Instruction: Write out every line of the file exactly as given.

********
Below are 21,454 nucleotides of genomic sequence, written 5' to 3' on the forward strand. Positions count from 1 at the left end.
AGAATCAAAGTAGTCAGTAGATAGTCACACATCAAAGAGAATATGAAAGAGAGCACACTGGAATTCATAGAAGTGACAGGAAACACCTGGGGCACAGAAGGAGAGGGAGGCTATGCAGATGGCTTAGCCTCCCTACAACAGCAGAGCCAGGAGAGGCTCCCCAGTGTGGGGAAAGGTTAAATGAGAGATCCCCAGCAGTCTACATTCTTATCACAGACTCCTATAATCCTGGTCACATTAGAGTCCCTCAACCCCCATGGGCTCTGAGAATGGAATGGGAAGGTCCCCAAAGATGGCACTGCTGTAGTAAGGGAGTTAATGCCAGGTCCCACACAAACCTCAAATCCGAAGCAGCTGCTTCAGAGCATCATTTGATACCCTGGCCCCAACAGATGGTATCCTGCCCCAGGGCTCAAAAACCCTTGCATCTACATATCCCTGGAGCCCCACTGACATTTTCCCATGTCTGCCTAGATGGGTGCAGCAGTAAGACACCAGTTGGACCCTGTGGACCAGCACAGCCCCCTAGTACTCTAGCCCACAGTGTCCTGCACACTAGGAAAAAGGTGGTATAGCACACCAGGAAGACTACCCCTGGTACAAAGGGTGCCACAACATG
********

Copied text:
Below are 21,454 nucleotides of genomic sequence, written 5' to 3' on the forward strand. Positions count from 1 at the left end.
AGAATCAAAGTAGTCAGTAGATAGTCACACATCAAAGAGAATATGAAAGAGAGCACACTGGAATTCATAGAAGTGACAGGAAACACCTGGGGCACAGAAGGAGAGGGAGGCTATGCAGATGGCTTAGCCTCCCTACAACAGCAGAGCCAGGAGAGGCTCCCCAGTGTGGGGAAAGGTTAAATGAGAGATCCCCAGCAGTCTACATTCTTATCACAGACTCCTATAATCCTGGTCACATTAGAGTCCCTCAACCCCCATGGGCTCTGAGAATGGAATGGGAAGGTCCCCAAAGATGGCACTGCTGTAGTAAGGGAGTTAATGCCAGGTCCCACACAAACCTCAAATCCGAAGCAGCTGCTTCAGAGCATCATTTGATACCCTGGCCCCAACAGATGGTATCCTGCCCCAGGGCTCAAAAACCCTTGCATCTACATATCCCTGGAGCCCCACTGACATTTTCCCATGTCTGCCTAGATGGGTGCAGCAGTAAGACACCAGTTGGACCCTGTGGACCAGCACAGCCCCCTAGTACTCTAGCCCACAGTGTCCTGCACACTAGGAAAAAGGTGGTATAGCACACCAGGAAGACTACCCCTGGTACAAAGGGTGCCACAACATG